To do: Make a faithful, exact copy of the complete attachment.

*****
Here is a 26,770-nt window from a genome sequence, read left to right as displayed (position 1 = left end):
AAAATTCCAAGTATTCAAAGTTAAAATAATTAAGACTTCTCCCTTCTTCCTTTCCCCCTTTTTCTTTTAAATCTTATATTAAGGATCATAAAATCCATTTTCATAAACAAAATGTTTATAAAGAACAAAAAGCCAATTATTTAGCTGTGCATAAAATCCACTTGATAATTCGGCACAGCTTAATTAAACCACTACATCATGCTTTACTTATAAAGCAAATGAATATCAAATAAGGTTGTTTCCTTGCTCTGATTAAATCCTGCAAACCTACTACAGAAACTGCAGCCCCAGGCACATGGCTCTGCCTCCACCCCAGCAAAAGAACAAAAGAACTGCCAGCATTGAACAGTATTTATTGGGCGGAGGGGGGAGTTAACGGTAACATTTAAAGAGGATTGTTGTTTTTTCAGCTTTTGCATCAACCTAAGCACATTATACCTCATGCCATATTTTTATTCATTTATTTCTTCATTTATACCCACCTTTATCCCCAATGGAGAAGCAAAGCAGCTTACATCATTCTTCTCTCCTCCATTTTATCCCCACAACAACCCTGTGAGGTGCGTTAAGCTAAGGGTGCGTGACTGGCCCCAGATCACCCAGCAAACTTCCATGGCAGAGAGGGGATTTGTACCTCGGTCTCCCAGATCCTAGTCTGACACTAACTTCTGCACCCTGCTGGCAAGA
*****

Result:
Here is a 26,770-nt window from a genome sequence, read left to right as displayed (position 1 = left end):
AAAATTCCAAGTATTCAAAGTTAAAATAATTAAGACTTCTCCCTTCTTCCTTTCCCCCTTTTTCTTTTAAATCTTATATTAAGGATCATAAAATCCATTTTCATAAACAAAATGTTTATAAAGAACAAAAAGCCAATTATTTAGCTGTGCATAAAATCCACTTGATAATTCGGCACAGCTTAATTAAACCACTACATCATGCTTTACTTATAAAGCAAATGAATATCAAATAAGGTTGTTTCCTTGCTCTGATTAAATCCTGCAAACCTACTACAGAAACTGCAGCCCCAGGCACATGGCTCTGCCTCCACCCCAGCAAAAGAACAAAAGAACTGCCAGCATTGAACAGTATTTATTGGGCGGAGGGGGGAGTTAACGGTAACATTTAAAGAGGATTGTTGTTTTTTCAGCTTTTGCATCAACCTAAGCACATTATACCTCATGCCATATTTTTATTCATTTATTTCTTCATTTATACCCACCTTTATCCCCAATGGAGAAGCAAAGCAGCTTACATCATTCTTCTCTCCTCCATTTTATCCCCACAACAACCCTGTGAGGTGCGTTAAGCTAAGGGTGCGTGACTGGCCCCAGATCACCCAGCAAACTTCCATGGCAGAGAGGGGATTTGTACCTCGGTCTCCCAGATCCTAGTCTGACACTAACTTCTGCACCCTGCTGGCAAGA